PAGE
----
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Throughout the past decade, a great number of studies have been published searching for a gene-disease association. Ioannidis et al, studying a variety of diseases, pointed out that the first time such a relation is shown it correlates moderately with later results.1
Sporadic Alzheimer’s disease (AD) has been extensively studied searching for gene causation.2 Apart from the well established relation with ApoE ε-4 genotype, other gene candidates have weaker associations with AD and their role remains controversial. In fact, results from case-control studies are frequently contradictory and meta-analyses have been conducted to clarify whether a gene-AD association exists.3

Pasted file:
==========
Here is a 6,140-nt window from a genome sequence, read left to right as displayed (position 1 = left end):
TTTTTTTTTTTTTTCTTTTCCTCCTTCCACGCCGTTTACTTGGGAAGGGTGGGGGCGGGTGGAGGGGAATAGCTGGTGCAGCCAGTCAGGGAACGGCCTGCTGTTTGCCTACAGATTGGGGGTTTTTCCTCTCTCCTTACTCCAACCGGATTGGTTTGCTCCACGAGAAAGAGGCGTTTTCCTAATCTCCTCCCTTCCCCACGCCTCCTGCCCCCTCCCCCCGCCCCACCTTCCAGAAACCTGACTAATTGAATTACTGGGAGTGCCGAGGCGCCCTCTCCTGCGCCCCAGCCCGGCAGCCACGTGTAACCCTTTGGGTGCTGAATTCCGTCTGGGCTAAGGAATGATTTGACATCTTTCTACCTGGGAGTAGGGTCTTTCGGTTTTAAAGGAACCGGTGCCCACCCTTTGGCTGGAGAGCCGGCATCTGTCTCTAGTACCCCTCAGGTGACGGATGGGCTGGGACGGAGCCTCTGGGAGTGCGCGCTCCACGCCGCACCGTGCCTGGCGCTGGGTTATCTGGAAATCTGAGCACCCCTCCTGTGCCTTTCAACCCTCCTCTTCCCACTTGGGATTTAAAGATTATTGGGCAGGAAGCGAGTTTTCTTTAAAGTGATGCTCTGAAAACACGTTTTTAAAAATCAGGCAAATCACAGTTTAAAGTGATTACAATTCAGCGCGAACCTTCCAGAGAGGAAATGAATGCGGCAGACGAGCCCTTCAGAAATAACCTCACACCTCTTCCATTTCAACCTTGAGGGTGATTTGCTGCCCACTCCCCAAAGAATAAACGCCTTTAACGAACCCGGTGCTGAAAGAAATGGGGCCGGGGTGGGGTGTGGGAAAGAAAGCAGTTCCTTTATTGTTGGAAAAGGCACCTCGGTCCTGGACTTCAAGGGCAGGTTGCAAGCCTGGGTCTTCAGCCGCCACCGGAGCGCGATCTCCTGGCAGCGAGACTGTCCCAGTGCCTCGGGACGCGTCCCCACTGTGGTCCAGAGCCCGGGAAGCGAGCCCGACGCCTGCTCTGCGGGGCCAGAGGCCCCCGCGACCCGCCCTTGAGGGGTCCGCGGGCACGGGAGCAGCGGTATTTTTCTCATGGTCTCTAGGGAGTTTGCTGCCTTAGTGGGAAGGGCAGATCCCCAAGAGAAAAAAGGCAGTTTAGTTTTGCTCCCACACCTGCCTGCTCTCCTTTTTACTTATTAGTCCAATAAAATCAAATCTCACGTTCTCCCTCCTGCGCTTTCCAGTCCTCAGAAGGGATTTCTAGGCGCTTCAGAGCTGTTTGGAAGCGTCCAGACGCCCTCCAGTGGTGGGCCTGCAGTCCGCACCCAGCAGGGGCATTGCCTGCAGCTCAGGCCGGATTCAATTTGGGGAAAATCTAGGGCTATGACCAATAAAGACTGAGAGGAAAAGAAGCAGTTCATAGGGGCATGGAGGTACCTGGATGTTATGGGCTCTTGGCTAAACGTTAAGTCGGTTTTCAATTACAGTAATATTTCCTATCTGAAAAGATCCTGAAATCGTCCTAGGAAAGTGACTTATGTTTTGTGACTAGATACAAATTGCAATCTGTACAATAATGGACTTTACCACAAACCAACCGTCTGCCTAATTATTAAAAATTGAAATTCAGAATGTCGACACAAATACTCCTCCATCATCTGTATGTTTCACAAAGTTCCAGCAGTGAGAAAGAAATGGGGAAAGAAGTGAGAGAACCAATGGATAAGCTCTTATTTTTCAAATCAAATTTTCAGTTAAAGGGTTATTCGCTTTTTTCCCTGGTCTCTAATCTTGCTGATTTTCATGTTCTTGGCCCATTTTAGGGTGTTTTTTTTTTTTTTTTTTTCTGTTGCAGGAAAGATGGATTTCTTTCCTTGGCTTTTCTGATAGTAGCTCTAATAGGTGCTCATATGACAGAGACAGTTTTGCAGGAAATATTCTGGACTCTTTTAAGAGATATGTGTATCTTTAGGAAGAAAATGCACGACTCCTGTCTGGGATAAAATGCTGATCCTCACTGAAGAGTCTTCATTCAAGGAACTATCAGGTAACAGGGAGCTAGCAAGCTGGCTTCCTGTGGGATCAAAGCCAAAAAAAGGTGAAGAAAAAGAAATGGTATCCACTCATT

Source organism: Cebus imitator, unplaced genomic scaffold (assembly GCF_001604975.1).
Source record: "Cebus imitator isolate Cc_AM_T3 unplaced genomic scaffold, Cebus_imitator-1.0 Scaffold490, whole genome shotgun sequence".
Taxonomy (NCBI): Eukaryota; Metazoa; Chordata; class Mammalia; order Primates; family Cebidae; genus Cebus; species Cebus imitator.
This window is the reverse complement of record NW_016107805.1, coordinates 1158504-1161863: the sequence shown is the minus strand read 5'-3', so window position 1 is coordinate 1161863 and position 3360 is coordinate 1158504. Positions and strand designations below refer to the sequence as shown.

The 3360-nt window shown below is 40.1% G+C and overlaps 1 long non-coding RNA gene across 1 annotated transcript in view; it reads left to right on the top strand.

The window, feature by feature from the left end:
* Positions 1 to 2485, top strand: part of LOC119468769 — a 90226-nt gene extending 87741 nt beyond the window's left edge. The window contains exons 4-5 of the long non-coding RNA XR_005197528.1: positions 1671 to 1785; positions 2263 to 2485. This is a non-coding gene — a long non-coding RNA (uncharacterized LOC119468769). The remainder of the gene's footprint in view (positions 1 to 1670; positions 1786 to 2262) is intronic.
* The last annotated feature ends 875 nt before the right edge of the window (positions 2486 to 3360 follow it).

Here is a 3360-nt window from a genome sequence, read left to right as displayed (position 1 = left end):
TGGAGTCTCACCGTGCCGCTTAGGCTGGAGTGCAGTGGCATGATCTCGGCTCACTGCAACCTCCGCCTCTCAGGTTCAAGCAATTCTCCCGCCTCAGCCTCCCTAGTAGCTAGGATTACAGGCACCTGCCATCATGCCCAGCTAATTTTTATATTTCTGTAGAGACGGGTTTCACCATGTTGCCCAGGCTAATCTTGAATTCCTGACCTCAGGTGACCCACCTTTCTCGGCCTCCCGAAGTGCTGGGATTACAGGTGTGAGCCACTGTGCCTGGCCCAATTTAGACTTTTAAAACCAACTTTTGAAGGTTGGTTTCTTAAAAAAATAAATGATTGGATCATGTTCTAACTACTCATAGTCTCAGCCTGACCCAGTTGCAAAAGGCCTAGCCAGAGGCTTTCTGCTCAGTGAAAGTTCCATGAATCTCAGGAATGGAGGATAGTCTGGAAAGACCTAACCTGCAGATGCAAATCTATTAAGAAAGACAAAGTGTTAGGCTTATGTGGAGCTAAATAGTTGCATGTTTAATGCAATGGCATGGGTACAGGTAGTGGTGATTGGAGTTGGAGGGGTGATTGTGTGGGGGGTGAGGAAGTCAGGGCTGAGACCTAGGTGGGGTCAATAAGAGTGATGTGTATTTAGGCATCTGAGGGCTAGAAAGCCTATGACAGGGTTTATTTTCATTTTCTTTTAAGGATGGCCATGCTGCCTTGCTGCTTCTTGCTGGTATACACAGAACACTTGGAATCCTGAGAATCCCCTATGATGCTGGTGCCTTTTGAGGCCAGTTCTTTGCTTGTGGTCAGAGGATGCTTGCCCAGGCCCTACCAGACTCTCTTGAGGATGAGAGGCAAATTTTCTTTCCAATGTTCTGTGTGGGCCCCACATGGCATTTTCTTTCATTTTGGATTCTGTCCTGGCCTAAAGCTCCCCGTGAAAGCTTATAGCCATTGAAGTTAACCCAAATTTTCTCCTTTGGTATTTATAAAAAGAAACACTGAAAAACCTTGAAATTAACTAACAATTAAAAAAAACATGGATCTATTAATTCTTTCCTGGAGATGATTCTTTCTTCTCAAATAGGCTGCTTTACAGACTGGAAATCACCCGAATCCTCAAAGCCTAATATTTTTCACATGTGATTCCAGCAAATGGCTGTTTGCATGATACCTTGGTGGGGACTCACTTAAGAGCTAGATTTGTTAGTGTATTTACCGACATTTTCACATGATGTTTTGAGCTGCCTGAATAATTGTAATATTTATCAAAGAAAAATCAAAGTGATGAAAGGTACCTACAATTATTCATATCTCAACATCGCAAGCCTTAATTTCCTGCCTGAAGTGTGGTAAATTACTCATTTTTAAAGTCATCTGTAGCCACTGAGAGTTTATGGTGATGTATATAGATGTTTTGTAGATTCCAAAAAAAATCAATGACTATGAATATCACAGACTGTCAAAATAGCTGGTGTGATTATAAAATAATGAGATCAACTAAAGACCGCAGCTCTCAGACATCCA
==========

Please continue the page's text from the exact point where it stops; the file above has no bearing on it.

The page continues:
The goal of this paper is to describe how the odds ratio between a gene and AD changes as new studies are published.
We included case-control studies published before July 2003 on AD and the following polymorphisms: myeloperoxidase 7 (6 studies),4–8 low density lipoprotein receptor related protein gene (LRP) exon 3 polymorphism (10 studies),9–18 Glu298Asp polymorphism in the endothelial nitric oxide synthetase (NOS-3) (10 studies),8,16,19–26 and cathepsin D (14 studies).8,16,27–37 A …
Conflicts of interest: none declared.